We calculated the upslope areas draining into each landslide using the 30 m ASTER DEM of the WSA. The area calculated is the number of DEM cells from where the downstream flow path intersects a mapped landslide, plus the area of the landslide itself, calculated using the FLOWobj d8 routing algorithm available in the Topotoolbox-2.0.1 release for MATLAB. These areas are summed for each catchment and then compared with the total area of the catchment. To avoid double-counting overlapping upslope areas for landslide catalogues of different ages, each DEM pixel is counted only once for the purposes of total upslope area. The upslope area draining into landslide deposits constitutes 8.7% of the WSA landscape, ranging from 1 to 34% among the sampled catchments for landslides that occurred after 1980. This increases to 2.8–40% for the entire 70-year landslide catalogue. Supplementary Fig. 3 shows an example of the processed DEM. We acknowledge that any estimates of fluxes based on drained area are an upper limit on the water flowing through these landslide springs.
Estimation of endmembers and fluxes.
Estimation of the proportional landslide weathering input to river solute load requires definition of endmembers. As stated in the main text, we use landslide springs and runoff, both of which have a wide range of measured values, the choice of which will influence the relative fractions of the sources in the final result. We therefore calculate mixing proportions for each river using the mean of our measured samples. The range is one standard deviation. Landslide springs: 5,820 ± 2,293 μmol l−1. Runoff: 576 ± 150 μmol l−1.
Note that we did not use samples collected in Jackson Bay for these endmember estimates, as although they exhibit the same systematic increase in TDS in the landslide springs, the different lithology of the Australian plate has a strong control on the actual values of TDS; therefore actual values of TDS are not comparable. However the samples collected from the rest of the WSA all drain the same lithology and, as such, are comparable.
We can compare the estimates of solute flux from these endmembers with the estimated water flux through landslides from the calculated upstream collection areas. The proportion of runoff that passes through the landslides tends to be higher when the endmembers and measured river concentrations are used to calculate proportions than when using upstream area of landslides to estimate the flux; however, the same pattern emerges. The period of sampling was during a drier-than-average period in the WSA, and it is not surprising that the landslide component should be over-represented in the rivers during the sampling period, as this is a slower path for solutes, as evidenced by the continued flux from these sources despite the lack of rainfall. Supplementary Table 6 contains all calculated data for solute flux, water flux, landslide areas and volumes for all catchments in question.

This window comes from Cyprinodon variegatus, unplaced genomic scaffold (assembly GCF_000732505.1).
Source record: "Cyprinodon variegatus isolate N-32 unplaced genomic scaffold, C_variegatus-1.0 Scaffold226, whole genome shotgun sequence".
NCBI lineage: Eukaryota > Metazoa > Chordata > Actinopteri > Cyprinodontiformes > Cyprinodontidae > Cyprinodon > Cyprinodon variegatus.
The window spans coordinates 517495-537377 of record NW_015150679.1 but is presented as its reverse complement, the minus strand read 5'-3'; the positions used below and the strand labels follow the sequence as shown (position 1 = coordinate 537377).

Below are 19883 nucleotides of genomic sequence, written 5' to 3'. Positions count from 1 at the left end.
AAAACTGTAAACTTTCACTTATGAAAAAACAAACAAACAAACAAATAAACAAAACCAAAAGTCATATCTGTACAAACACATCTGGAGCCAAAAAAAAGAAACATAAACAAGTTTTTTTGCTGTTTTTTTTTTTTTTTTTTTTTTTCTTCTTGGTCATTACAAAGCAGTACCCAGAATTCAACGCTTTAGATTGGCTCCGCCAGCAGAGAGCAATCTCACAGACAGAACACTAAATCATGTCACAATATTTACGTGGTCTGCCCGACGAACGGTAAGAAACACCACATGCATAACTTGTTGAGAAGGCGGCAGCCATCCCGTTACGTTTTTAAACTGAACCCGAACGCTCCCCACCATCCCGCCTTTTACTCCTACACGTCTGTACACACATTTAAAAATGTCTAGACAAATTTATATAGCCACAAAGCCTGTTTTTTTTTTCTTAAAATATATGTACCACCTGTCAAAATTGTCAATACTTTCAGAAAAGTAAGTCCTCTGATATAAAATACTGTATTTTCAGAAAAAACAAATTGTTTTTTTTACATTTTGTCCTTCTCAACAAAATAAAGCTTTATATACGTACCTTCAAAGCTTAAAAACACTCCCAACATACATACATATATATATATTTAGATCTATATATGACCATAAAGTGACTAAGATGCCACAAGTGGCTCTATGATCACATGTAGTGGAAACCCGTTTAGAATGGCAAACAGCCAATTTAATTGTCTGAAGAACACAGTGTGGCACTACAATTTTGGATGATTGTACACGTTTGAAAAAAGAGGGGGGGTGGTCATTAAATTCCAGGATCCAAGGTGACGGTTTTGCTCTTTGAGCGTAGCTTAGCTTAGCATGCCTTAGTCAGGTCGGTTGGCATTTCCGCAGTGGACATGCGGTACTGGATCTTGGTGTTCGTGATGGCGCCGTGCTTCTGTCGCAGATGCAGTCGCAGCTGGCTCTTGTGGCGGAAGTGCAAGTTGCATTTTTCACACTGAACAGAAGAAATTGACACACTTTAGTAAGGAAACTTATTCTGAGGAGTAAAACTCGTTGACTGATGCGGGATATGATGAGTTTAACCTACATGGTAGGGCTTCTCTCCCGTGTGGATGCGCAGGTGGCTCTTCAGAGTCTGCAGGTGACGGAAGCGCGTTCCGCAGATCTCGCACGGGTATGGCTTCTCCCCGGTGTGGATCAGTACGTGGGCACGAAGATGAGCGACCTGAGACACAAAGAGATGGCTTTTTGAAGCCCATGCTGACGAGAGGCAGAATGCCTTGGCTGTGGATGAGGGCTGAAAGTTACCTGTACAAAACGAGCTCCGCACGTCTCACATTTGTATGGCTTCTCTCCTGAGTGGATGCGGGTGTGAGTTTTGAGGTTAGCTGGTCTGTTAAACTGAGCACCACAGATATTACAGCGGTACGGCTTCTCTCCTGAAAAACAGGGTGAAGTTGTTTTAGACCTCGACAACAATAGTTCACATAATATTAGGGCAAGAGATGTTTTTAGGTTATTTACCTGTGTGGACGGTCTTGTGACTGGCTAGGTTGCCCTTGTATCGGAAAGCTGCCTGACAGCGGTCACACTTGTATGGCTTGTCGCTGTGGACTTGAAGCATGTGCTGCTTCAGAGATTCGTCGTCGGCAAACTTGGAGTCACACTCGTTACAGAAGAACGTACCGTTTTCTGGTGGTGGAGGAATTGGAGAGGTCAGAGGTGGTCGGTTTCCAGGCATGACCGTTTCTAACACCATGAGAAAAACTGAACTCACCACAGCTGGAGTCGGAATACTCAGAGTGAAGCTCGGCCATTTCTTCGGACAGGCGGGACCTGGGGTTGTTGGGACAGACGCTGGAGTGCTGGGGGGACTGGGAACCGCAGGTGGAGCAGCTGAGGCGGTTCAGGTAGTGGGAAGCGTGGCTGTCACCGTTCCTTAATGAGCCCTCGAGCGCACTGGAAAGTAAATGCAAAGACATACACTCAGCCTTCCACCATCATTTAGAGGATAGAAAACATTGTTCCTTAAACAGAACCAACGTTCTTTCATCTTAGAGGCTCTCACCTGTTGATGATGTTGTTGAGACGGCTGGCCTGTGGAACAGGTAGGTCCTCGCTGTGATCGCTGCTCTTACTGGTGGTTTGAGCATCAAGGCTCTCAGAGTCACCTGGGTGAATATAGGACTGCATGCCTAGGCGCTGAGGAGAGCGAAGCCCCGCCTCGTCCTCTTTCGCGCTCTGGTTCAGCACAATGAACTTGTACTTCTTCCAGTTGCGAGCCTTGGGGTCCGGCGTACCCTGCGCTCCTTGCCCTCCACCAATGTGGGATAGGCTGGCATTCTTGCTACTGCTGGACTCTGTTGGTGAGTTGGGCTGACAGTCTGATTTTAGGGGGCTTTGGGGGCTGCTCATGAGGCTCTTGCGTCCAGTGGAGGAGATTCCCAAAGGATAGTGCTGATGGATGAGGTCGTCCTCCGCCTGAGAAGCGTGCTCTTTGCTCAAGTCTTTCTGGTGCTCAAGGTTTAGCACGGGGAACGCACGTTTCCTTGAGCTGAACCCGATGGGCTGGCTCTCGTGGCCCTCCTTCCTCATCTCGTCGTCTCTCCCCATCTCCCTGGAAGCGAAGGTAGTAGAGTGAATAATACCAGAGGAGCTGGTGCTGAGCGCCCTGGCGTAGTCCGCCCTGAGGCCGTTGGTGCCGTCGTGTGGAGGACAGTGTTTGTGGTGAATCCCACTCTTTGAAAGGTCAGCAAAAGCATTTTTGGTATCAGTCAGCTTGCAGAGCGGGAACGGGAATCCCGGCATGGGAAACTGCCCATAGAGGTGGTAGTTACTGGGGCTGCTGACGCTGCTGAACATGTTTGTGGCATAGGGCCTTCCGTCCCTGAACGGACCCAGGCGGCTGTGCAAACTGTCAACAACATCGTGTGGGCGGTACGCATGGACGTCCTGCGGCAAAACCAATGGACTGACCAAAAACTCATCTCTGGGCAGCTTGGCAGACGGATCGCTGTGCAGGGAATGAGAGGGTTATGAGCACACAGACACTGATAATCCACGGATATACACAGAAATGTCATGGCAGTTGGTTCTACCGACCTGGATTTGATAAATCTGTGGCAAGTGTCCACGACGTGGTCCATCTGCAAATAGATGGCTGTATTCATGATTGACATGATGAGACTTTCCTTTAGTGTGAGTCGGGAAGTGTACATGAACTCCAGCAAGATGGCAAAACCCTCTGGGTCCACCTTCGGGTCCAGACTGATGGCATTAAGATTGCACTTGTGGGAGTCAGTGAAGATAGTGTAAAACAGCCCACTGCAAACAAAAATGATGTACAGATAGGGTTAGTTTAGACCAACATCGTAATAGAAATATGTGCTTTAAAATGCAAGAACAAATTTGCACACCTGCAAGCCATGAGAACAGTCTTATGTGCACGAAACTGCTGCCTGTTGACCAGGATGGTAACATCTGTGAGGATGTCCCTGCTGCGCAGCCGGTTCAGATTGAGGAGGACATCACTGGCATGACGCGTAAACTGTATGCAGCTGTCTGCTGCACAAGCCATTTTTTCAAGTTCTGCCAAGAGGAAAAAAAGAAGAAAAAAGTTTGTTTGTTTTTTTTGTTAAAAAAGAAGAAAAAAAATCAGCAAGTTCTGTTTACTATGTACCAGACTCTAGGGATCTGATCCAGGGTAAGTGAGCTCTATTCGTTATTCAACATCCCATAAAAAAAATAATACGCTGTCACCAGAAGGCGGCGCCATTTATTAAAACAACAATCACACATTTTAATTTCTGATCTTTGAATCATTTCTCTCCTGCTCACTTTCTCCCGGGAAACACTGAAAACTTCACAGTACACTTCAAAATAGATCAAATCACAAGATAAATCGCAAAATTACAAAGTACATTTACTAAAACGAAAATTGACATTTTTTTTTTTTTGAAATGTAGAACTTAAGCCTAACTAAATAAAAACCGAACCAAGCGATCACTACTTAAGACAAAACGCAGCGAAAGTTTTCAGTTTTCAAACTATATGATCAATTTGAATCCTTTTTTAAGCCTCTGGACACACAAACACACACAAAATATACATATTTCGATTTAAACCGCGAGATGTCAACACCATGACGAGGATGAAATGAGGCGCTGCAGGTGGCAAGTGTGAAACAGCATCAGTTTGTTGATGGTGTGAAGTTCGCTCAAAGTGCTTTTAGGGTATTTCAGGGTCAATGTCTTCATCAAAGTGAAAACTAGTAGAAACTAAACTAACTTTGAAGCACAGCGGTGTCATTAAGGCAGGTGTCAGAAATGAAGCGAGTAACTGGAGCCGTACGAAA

Although the estimates of water fluxes based on endmember contributions and those based on calculations of upstream areas broadly agree, there are important differences; in particular, the upstream-area calculations for several of the catchments where landslide volumes are low exceeds the required flux based on endmember calculations, whereas for some of the rivers with higher TDS values, the flux based on upstream-area underestimates the endmember requirement. We probably overestimate the water entering the smaller landslides, which proportionally make up a greater part of the volumes in the catchments with lower TDS, whereas we probably underestimate the flux from large landslides where more water may be stored, and at low-flow sampling conditions would give rise to higher concentrations. Very large landslides dominate the volumetric contribution from landslides in the Cook, Poerua and Waitaha rivers, and thus upstream area to volume ratios are smaller. We also note that the McDonald Creek has a higher flux from landslides than expected from concentration, but this river drains mostly glacial till; the landslides are systematically smaller within the catchment, but generate a disproportionally large upstream area. This leads to an overestimate of flux. Despite these caveats, the estimates of fluxes still broadly agree. This is demonstrated in Supplementary Fig. 4, where upstream area is calculated for each catchment and compared with the TDS. The relationship is similar to the volume/TDS relationship, with the notable exception of the catchments mentioned above. No error bars are plotted for the upstream-area calculation as we have not quantified the error on these measurements.